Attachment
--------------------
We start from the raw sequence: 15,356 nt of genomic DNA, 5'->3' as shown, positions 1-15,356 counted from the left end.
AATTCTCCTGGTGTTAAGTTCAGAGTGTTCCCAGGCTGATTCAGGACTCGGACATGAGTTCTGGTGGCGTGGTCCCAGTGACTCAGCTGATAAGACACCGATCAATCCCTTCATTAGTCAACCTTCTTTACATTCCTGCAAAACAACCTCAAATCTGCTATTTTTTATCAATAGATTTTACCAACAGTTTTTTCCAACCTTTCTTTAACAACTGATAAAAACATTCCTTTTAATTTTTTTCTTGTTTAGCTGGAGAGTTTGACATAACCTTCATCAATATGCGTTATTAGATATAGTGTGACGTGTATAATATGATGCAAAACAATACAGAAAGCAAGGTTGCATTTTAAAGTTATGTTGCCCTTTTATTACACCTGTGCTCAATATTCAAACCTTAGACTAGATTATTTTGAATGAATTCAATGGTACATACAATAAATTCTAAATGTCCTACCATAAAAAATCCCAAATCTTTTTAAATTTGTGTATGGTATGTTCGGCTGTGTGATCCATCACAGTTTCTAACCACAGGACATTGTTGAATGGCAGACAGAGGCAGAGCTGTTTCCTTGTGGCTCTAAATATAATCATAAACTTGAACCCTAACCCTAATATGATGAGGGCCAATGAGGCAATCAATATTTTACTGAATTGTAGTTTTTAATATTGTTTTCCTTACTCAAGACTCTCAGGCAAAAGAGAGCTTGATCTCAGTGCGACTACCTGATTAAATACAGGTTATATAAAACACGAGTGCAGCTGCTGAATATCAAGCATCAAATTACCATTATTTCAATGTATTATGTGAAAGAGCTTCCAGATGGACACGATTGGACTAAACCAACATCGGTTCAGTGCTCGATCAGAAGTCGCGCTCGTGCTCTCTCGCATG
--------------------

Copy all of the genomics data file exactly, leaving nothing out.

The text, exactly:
We start from the raw sequence: 15,356 nt of genomic DNA, 5'->3' as shown, positions 1-15,356 counted from the left end.
AATTCTCCTGGTGTTAAGTTCAGAGTGTTCCCAGGCTGATTCAGGACTCGGACATGAGTTCTGGTGGCGTGGTCCCAGTGACTCAGCTGATAAGACACCGATCAATCCCTTCATTAGTCAACCTTCTTTACATTCCTGCAAAACAACCTCAAATCTGCTATTTTTTATCAATAGATTTTACCAACAGTTTTTTCCAACCTTTCTTTAACAACTGATAAAAACATTCCTTTTAATTTTTTTCTTGTTTAGCTGGAGAGTTTGACATAACCTTCATCAATATGCGTTATTAGATATAGTGTGACGTGTATAATATGATGCAAAACAATACAGAAAGCAAGGTTGCATTTTAAAGTTATGTTGCCCTTTTATTACACCTGTGCTCAATATTCAAACCTTAGACTAGATTATTTTGAATGAATTCAATGGTACATACAATAAATTCTAAATGTCCTACCATAAAAAATCCCAAATCTTTTTAAATTTGTGTATGGTATGTTCGGCTGTGTGATCCATCACAGTTTCTAACCACAGGACATTGTTGAATGGCAGACAGAGGCAGAGCTGTTTCCTTGTGGCTCTAAATATAATCATAAACTTGAACCCTAACCCTAATATGATGAGGGCCAATGAGGCAATCAATATTTTACTGAATTGTAGTTTTTAATATTGTTTTCCTTACTCAAGACTCTCAGGCAAAAGAGAGCTTGATCTCAGTGCGACTACCTGATTAAATACAGGTTATATAAAACACGAGTGCAGCTGCTGAATATCAAGCATCAAATTACCATTATTTCAATGTATTATGTGAAAGAGCTTCCAGATGGACACGATTGGACTAAACCAACATCGGTTCAGTGCTCGATCAGAAGTCGCGCTCGTGCTCTCTCGCATG